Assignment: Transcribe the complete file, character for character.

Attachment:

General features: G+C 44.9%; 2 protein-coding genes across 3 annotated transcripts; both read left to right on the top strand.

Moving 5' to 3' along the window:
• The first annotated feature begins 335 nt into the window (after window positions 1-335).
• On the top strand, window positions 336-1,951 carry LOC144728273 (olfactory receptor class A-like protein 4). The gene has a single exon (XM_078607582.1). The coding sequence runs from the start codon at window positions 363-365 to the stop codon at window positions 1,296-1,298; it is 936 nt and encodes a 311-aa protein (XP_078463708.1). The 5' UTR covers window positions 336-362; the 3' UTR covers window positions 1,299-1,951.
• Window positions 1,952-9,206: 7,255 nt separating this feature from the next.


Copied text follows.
General features: G+C 44.9%; 2 protein-coding genes across 3 annotated transcripts; both read left to right on the top strand.

Moving 5' to 3' along the window:
• The first annotated feature begins 335 nt into the window (after window positions 1-335).
• On the top strand, window positions 336-1,951 carry LOC144728273 (olfactory receptor class A-like protein 4). The gene has a single exon (XM_078607582.1). The coding sequence runs from the start codon at window positions 363-365 to the stop codon at window positions 1,296-1,298; it is 936 nt and encodes a 311-aa protein (XP_078463708.1). The 5' UTR covers window positions 336-362; the 3' UTR covers window positions 1,299-1,951.
• Window positions 1,952-9,206: 7,255 nt separating this feature from the next.